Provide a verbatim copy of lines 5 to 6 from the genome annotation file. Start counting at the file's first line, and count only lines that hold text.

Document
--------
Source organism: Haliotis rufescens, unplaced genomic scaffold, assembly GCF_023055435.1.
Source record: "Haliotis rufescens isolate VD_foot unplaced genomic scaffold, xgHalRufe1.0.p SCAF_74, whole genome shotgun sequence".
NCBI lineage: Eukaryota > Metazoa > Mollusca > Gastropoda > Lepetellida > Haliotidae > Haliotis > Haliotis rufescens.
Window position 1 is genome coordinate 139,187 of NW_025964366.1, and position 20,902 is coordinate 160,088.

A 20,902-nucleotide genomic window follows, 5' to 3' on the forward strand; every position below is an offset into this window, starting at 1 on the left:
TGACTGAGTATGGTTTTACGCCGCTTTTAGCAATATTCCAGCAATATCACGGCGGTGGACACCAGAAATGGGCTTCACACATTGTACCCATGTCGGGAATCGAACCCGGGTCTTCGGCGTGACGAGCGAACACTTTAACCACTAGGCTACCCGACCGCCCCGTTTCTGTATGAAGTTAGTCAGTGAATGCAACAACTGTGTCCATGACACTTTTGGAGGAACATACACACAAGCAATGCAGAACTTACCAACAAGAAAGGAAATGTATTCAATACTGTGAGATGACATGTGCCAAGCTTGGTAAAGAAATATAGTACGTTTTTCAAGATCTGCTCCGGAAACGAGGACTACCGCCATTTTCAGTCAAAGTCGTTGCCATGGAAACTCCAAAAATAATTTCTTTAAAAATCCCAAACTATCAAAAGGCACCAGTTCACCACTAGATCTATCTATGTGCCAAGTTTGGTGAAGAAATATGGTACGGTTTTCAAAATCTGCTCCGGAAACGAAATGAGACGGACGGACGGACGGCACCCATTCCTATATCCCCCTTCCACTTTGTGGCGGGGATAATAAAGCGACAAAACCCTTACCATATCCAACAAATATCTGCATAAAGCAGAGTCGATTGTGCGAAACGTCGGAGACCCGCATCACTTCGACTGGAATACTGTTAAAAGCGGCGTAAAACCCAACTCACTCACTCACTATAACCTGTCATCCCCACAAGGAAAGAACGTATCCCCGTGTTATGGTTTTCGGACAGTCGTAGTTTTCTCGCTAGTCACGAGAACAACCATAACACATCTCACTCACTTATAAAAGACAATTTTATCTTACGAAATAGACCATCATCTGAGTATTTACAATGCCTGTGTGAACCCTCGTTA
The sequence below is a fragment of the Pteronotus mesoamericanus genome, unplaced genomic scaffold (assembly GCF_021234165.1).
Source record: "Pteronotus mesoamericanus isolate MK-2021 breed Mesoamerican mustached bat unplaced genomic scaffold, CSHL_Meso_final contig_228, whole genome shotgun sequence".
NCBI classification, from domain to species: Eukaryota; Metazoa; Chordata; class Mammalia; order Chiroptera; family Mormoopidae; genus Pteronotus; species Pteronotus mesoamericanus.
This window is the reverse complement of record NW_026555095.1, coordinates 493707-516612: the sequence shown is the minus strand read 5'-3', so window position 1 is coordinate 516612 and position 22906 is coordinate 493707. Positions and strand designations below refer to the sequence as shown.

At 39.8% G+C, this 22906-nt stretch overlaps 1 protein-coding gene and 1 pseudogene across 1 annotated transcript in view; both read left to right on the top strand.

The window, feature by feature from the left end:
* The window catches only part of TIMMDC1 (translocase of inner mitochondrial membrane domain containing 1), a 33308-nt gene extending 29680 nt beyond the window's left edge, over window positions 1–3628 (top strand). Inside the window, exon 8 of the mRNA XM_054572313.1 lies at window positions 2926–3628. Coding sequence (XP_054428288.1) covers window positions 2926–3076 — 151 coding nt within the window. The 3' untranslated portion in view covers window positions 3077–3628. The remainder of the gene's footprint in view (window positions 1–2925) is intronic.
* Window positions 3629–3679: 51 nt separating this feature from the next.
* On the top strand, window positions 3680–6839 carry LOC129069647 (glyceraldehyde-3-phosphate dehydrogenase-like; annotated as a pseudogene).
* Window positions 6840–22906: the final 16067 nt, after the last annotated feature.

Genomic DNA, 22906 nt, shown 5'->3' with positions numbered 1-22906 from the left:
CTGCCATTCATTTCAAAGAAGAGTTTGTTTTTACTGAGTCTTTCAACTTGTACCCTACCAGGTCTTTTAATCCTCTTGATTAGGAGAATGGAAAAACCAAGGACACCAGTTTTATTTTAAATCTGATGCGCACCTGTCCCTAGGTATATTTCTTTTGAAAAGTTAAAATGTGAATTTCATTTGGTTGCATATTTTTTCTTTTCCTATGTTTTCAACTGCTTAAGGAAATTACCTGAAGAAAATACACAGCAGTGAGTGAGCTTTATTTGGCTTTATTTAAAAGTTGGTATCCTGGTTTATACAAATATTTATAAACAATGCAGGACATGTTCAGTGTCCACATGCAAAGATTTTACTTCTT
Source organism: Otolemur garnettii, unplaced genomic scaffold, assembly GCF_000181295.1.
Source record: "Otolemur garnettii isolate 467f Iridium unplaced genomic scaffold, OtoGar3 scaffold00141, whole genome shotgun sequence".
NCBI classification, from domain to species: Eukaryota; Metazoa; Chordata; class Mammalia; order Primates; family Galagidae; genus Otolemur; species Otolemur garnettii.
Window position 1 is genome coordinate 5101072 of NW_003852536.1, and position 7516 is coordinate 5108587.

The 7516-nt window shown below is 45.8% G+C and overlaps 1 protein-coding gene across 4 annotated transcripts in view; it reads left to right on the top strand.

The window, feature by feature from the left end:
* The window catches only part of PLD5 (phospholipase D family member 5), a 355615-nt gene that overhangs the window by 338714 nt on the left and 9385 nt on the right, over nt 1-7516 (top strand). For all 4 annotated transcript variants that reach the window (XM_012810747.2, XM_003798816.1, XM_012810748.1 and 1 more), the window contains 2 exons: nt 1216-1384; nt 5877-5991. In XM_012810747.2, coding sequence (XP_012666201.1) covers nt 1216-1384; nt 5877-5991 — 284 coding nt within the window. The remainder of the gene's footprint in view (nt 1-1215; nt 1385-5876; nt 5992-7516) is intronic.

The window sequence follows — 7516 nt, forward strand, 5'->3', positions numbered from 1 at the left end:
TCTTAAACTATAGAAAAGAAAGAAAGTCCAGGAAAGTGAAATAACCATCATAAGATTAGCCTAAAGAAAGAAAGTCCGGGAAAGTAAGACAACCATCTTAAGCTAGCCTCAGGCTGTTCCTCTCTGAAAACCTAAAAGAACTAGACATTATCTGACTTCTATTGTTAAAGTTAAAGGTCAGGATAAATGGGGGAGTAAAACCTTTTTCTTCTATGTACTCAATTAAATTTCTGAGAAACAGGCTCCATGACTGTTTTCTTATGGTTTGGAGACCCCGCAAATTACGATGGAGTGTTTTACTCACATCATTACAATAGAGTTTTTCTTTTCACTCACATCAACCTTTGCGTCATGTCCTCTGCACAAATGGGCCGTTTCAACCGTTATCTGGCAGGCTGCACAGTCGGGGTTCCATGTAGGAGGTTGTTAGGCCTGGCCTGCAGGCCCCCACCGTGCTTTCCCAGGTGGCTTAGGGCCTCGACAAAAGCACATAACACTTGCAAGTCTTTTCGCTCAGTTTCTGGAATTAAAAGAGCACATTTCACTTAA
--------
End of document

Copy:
A 20,902-nucleotide genomic window follows, 5' to 3' on the forward strand; every position below is an offset into this window, starting at 1 on the left:
TGACTGAGTATGGTTTTACGCCGCTTTTAGCAATATTCCAGCAATATCACGGCGGTGGACACCAGAAATGGGCTTCACACATTGTACCCATGTCGGGAATCGAACCCGGGTCTTCGGCGTGACGAGCGAACACTTTAACCACTAGGCTACCCGACCGCCCCGTTTCTGTATGAAGTTAGTCAGTGAATGCAACAACTGTGTCCATGACACTTTTGGAGGAACATACACACAAGCAATGCAGAACTTACCAACAAGAAAGGAAATGTATTCAATACTGTGAGATGACATGTGCCAAGCTTGGTAAAGAAATATAGTACGTTTTTCAAGATCTGCTCCGGAAACGAGGACTACCGCCATTTTCAGTCAAAGTCGTTGCCATGGAAACTCCAAAAATAATTTCTTTAAAAATCCCAAACTATCAAAAGGCACCAGTTCACCACTAGATCTATCTATGTGCCAAGTTTGGTGAAGAAATATGGTACGGTTTTCAAAATCTGCTCCGGAAACGAAATGAGACGGACGGACGGACGGCACCCATTCCTATATCCCCCTTCCACTTTGTGGCGGGGATAATAAAGCGACAAAACCCTTACCATATCCAACAAATATCTGCATAAAGCAGAGTCGATTGTGCGAAACGTCGGAGACCCGCATCACTTCGACTGGAATACTGTTAAAAGCGGCGTAAAACCCAACTCACTCACTCACTATAACCTGTCATCCCCACAAGGAAAGAACGTATCCCCGTGTTATGGTTTTCGGACAGTCGTAGTTTTCTCGCTAGTCACGAGAACAACCATAACACATCTCACTCACTTATAAAAGACAATTTTATCTTACGAAATAGACCATCATCTGAGTATTTACAATGCCTGTGTGAACCCTCGTTA